A well-kept, traditional pub in the picturesque village of Upottery surrounded by glorious East Devon countryside. Open all day, every day serving home cooked, sophisticated menus along with plenty of locally brewed beers to try and an array of other drinks.
Sidmouth Arms Upottery, Honiton EX14 9PN (T: 01404 861252)
Seaton Beach is a mile long shingle beach overlooking Lyme Bay in one of the most beautiful and unspoilt parts of East Devon. The gently sloping pebbles make this an ideal place to take a dip or try your hand at windsurfing, kayaking or stand up paddle boarding with equipment easily hired on site.
An esplanade links Seaton town at one end of the beach and the popular Seaton Beach Café at the other. The South West Coast Path runs alongside the beach and a walk to the nearby picturesque village of Beer is a real treat. Dogs are welcome all year.
A small pebble beach in East Devon, Beer Beach is in a picturesque fishing village that hugs the shoreline. Parking is a little distance away from the beach itself, which is accessed via a sloping road and steps at the east end. There’s one large car park that’s around five minutes away on foot, and another smaller one in the centre of the town. As the beach is such an integral part of the town itself, there are cafes and shops close by, simply by dint of its location. There are toilets above the beach, so it’s got all the makings of a charming day out for the family in the summer, or somewhere to stroll and have a cup of tea if it’s a bit cooler. There aren’t any organized activities on the beach, so if you’re bringing the kids then keep that in mind. Dogs are not allowed on the West part of the beach from 1st May to 30th September.
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Visited one evening. A beautiful beach. You can walk to Seaton on the coast path, if you feel energetic and don't mind a lot of steps. Well worth it due to the stunning views.
Nestled into a valley that reaches down to the sea, Branscombe Beach is tucked away on the Jurassic Coast, and is linked to a timeless, magical village of the same name. Surrounded by woodland and farmland, the area is peppered with thatched houses, a working forge and a restored windmill. It’s a National Trust location, with a number of charming walks and trails to follow, one of which leads to the Old Bakery tearooms. The beach itself is a long pebble beach below the village. It has a large car park close by where there are toilets available, as well as a picnic area. The beach is a haven for fossil hunters and adventurous rock-poolers. If you want to catch your supper it’s a wonderful place to fish for Mackerel and Pollack, although there is also a restaurant close by.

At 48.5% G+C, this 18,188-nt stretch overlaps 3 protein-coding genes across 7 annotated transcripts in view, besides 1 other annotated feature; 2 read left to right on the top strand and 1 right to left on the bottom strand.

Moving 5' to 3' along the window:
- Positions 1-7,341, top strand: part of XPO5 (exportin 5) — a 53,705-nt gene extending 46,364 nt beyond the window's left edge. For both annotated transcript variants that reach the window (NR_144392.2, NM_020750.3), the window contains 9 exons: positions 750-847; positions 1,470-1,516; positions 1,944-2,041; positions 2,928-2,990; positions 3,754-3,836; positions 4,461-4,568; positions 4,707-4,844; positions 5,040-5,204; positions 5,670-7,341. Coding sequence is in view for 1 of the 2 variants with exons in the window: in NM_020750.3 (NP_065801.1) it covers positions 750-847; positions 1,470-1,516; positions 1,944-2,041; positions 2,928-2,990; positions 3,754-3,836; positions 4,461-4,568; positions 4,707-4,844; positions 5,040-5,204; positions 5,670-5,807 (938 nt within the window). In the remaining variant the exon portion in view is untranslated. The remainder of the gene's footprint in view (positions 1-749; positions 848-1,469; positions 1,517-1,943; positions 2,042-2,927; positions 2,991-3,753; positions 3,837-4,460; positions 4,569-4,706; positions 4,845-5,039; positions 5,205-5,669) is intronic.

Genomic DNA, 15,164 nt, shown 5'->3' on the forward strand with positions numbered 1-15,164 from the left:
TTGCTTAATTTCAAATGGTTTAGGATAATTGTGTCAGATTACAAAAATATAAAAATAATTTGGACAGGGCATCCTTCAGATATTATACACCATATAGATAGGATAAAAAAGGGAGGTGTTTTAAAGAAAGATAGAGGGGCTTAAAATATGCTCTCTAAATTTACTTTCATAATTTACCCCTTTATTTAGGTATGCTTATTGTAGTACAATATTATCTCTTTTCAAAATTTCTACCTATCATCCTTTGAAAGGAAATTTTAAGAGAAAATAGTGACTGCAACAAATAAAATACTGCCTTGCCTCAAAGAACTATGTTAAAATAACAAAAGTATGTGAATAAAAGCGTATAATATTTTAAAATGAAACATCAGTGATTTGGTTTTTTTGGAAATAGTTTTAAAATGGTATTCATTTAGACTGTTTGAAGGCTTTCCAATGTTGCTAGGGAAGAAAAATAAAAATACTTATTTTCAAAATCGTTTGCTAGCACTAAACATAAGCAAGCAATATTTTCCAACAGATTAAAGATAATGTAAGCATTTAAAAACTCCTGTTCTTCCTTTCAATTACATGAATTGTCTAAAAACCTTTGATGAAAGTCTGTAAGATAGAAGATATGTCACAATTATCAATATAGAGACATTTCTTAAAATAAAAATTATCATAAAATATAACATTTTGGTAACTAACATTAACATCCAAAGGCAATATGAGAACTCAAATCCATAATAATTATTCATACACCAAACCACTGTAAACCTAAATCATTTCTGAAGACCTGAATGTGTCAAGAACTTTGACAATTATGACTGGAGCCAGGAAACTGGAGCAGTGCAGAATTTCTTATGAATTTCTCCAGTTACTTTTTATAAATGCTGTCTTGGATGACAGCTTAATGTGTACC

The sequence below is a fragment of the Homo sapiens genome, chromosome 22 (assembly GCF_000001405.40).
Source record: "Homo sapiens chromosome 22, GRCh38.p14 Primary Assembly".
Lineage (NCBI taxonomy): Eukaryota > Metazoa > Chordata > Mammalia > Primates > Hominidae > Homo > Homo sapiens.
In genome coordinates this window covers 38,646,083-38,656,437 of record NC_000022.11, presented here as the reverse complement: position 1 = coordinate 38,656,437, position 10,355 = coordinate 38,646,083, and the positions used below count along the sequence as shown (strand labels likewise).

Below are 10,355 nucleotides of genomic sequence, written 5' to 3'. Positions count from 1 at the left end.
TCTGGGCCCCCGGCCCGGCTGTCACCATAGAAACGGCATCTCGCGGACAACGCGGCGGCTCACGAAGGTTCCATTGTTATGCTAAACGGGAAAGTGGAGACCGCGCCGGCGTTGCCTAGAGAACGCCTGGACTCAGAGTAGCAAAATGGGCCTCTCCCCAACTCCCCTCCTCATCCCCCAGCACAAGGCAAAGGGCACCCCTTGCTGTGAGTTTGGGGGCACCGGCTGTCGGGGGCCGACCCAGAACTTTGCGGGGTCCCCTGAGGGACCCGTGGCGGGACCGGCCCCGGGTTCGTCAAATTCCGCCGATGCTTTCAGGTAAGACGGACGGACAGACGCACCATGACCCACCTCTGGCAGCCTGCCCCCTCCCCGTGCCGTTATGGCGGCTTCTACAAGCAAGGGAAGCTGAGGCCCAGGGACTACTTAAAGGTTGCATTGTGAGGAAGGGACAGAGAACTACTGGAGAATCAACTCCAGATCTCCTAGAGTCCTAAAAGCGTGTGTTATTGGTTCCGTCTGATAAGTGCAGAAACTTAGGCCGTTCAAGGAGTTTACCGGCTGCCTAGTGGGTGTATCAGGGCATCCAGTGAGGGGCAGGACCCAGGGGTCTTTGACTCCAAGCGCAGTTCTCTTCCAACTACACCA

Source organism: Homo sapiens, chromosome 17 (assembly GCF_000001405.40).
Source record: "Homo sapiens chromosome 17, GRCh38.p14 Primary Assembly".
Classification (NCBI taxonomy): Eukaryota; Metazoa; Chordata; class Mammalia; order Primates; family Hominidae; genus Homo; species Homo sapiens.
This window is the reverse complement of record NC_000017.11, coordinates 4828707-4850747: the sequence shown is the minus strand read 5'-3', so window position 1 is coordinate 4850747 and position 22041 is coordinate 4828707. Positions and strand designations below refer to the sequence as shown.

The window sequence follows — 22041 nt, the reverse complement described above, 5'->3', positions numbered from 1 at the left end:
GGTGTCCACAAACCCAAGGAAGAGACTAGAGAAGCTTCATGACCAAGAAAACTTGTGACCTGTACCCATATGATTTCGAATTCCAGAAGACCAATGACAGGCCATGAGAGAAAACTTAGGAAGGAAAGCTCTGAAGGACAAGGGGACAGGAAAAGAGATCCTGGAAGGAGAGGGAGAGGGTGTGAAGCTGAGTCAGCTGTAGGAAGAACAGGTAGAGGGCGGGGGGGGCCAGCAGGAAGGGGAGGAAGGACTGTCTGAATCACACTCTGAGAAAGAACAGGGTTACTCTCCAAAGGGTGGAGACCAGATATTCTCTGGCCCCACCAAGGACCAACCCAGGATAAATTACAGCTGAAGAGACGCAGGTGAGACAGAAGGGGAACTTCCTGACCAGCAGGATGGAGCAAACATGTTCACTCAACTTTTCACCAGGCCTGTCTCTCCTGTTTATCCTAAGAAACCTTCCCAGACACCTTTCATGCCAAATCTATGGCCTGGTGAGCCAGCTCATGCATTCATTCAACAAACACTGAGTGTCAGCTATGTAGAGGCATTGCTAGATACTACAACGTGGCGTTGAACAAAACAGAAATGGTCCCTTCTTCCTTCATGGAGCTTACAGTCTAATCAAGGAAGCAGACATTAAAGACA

A fine shingle beach with sand at the water’s edge, East Cliff Beach is a beautiful place to spend the day with the family on summer holidays in Dorset. There’s lifeguard cover from July to September in the summer holidays on East Beach itself, but that doesn’t really cover East Cliff Beach, so just be careful when and where you swim and stay away from the cliff base to avoid falling stones. There’s a long stay car park behind East Beach and a smaller short stay car park just before entering the harbour area in front of the Bridport Arms Hotel. Toilets are located at the main West Bay Road car park and baby changing facilities are provided as well. Dogs are permitted on the beach all year round, but it is a clean zone that’s regularly patrolled by wardens imposing fines, so don’t forget to clean up after your pets!
Famous for its picturesque Jurassic coastline, as well as its array of fossils, Church Cliff Beach is on the edge of Lyme Regis town. Sandy in places, at low tide there is an extensive rock ledge with hundreds of rock pools where you can catch shrimp. The River Lym flows into the bay, so paddling is a necessity if you want to stroll on the sand. The beach is flanked by rock armour which protects the promenade, and the sand is covered at high tide. There’s paid parking close by, so don’t forget your change. There are facilities, restaurants and cafes in the town. There’s no lifeguard cover on this beach, and dogs are permitted all year round, which is great news for walkers as it also makes up part of the West Dorset Heritage Coast and its accompanying footpaths.